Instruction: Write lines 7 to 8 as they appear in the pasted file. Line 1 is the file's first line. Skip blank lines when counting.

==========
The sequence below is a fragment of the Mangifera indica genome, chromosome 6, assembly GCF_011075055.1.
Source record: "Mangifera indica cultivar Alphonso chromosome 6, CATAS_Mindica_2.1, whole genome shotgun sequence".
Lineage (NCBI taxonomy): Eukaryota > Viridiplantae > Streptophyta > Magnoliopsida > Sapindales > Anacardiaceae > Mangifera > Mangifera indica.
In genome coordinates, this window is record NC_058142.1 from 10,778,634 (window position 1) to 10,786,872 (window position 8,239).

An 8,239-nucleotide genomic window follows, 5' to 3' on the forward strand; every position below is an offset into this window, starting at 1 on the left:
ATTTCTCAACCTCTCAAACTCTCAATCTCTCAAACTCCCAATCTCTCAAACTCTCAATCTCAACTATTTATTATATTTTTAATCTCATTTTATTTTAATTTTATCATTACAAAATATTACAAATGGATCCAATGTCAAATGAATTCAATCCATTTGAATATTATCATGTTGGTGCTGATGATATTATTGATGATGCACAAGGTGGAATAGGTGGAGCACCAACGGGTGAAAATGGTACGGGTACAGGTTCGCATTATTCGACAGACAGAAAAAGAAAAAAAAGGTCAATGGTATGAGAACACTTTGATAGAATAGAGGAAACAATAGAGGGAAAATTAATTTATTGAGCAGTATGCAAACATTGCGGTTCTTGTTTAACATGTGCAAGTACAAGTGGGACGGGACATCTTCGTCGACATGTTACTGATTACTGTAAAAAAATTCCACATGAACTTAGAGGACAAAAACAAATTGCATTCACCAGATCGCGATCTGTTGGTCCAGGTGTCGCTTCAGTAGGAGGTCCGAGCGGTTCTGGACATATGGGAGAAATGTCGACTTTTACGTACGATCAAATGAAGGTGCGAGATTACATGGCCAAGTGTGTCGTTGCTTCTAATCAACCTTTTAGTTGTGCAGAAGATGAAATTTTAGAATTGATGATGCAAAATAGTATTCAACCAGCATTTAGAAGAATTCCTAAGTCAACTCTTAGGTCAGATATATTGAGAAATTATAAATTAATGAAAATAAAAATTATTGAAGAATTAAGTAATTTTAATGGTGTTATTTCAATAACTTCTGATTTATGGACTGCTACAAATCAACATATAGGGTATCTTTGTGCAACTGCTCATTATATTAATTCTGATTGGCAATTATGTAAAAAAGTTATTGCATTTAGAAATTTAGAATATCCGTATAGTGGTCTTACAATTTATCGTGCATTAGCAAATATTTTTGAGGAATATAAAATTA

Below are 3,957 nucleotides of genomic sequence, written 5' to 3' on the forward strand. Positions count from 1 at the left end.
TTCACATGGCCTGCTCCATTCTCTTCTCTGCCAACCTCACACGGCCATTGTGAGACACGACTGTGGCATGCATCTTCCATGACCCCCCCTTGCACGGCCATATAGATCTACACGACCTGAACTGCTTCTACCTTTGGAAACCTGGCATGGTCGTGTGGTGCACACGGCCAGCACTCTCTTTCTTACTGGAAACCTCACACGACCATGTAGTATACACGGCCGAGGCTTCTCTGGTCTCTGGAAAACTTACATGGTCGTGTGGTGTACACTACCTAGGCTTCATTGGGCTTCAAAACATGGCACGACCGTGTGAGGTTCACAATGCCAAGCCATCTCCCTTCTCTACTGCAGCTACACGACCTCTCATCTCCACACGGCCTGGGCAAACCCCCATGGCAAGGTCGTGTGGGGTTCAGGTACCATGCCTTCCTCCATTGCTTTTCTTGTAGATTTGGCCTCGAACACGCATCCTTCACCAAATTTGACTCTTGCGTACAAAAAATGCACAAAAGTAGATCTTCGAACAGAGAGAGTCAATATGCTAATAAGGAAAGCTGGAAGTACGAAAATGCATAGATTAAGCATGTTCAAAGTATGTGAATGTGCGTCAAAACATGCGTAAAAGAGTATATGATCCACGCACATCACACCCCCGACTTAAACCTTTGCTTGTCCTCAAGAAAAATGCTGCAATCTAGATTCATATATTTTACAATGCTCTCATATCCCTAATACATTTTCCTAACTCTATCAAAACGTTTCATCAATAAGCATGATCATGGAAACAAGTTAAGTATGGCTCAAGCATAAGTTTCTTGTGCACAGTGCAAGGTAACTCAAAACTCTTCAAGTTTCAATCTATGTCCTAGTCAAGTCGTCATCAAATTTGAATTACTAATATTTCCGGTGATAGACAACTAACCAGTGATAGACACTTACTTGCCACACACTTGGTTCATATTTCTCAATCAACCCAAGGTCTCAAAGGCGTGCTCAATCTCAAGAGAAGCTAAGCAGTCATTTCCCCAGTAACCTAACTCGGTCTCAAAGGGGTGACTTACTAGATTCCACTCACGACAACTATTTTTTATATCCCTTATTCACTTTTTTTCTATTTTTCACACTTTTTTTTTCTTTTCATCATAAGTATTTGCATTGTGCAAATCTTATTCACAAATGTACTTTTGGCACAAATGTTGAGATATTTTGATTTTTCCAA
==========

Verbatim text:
Below are 3,957 nucleotides of genomic sequence, written 5' to 3' on the forward strand. Positions count from 1 at the left end.
TTCACATGGCCTGCTCCATTCTCTTCTCTGCCAACCTCACACGGCCATTGTGAGACACGACTGTGGCATGCATCTTCCATGACCCCCCCTTGCACGGCCATATAGATCTACACGACCTGAACTGCTTCTACCTTTGGAAACCTGGCATGGTCGTGTGGTGCACACGGCCAGCACTCTCTTTCTTACTGGAAACCTCACACGACCATGTAGTATACACGGCCGAGGCTTCTCTGGTCTCTGGAAAACTTACATGGTCGTGTGGTGTACACTACCTAGGCTTCATTGGGCTTCAAAACATGGCACGACCGTGTGAGGTTCACAATGCCAAGCCATCTCCCTTCTCTACTGCAGCTACACGACCTCTCATCTCCACACGGCCTGGGCAAACCCCCATGGCAAGGTCGTGTGGGGTTCAGGTACCATGCCTTCCTCCATTGCTTTTCTTGTAGATTTGGCCTCGAACACGCATCCTTCACCAAATTTGACTCTTGCGTACAAAAAATGCACAAAAGTAGATCTTCGAACAGAGAGAGTCAATATGCTAATAAGGAAAGCTGGAAGTACGAAAATGCATAGATTAAGCATGTTCAAAGTATGTGAATGTGCGTCAAAACATGCGTAAAAGAGTATATGATCCACGCACATCACACCCCCGACTTAAACCTTTGCTTGTCCTCAAGAAAAATGCTGCAATCTAGATTCATATATTTTACAATGCTCTCATATCCCTAATACATTTTCCTAACTCTATCAAAACGTTTCATCAATAAGCATGATCATGGAAACAAGTTAAGTATGGCTCAAGCATAAGTTTCTTGTGCACAGTGCAAGGTAACTCAAAACTCTTCAAGTTTCAATCTATGTCCTAGTCAAGTCGTCATCAAATTTGAATTACTAATATTTCCGGTGATAGACAACTAACCAGTGATAGACACTTACTTGCCACACACTTGGTTCATATTTCTCAATCAACCCAAGGTCTCAAAGGCGTGCTCAATCTCAAGAGAAGCTAAGCAGTCATTTCCCCAGTAACCTAACTCGGTCTCAAAGGGGTGACTTACTAGATTCCACTCACGACAACTATTTTTTATATCCCTTATTCACTTTTTTTCTATTTTTCACACTTTTTTTTTCTTTTCATCATAAGTATTTGCATTGTGCAAATCTTATTCACAAATGTACTTTTGGCACAAATGTTGAGATATTTTGATTTTTCCAA